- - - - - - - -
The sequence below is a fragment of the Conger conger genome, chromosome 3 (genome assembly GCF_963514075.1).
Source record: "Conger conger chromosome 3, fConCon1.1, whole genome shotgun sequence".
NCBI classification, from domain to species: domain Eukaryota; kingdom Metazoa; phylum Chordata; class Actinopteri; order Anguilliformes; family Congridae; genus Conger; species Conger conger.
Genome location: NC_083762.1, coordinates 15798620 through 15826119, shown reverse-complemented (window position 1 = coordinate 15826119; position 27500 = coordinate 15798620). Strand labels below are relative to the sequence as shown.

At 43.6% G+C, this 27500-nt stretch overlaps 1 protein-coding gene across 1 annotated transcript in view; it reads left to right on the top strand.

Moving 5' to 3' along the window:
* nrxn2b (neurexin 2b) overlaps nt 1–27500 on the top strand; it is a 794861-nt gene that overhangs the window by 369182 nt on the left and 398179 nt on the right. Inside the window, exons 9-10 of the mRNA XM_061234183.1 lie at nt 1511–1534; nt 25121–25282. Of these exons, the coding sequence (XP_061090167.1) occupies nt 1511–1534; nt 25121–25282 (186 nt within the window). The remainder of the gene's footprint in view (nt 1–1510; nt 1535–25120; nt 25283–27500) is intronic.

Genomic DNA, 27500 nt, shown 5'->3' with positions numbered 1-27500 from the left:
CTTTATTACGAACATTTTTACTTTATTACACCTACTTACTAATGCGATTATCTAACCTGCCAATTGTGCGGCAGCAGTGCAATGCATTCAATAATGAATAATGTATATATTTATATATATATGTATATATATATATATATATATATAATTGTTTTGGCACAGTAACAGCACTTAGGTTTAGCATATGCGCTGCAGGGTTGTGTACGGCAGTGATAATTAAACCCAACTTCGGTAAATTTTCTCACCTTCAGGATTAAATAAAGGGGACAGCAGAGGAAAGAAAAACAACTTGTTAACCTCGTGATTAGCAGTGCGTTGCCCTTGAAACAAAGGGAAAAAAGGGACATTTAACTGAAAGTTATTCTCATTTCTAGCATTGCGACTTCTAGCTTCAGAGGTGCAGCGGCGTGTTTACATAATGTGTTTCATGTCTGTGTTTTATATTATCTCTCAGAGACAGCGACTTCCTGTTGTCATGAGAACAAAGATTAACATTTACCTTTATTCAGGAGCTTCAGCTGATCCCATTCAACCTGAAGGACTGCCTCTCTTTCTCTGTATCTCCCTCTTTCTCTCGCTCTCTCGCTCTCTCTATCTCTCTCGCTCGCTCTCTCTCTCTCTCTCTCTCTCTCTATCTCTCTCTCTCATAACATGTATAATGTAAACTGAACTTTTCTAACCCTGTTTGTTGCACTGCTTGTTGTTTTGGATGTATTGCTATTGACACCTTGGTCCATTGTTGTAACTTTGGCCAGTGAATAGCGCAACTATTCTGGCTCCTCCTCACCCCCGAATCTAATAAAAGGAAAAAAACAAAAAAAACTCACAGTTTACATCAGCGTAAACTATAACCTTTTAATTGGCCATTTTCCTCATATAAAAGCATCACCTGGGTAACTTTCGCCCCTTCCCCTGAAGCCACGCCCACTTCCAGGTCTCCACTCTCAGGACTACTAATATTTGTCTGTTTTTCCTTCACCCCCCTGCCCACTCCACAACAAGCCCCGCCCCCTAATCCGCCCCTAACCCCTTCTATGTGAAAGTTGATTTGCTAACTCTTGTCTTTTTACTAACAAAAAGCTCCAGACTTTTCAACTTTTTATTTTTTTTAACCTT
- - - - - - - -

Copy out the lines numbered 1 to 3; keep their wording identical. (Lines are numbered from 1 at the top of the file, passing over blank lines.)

The sequence below is a fragment of the Conger conger genome, chromosome 3 (genome assembly GCF_963514075.1).
Source record: "Conger conger chromosome 3, fConCon1.1, whole genome shotgun sequence".
NCBI classification, from domain to species: domain Eukaryota; kingdom Metazoa; phylum Chordata; class Actinopteri; order Anguilliformes; family Congridae; genus Conger; species Conger conger.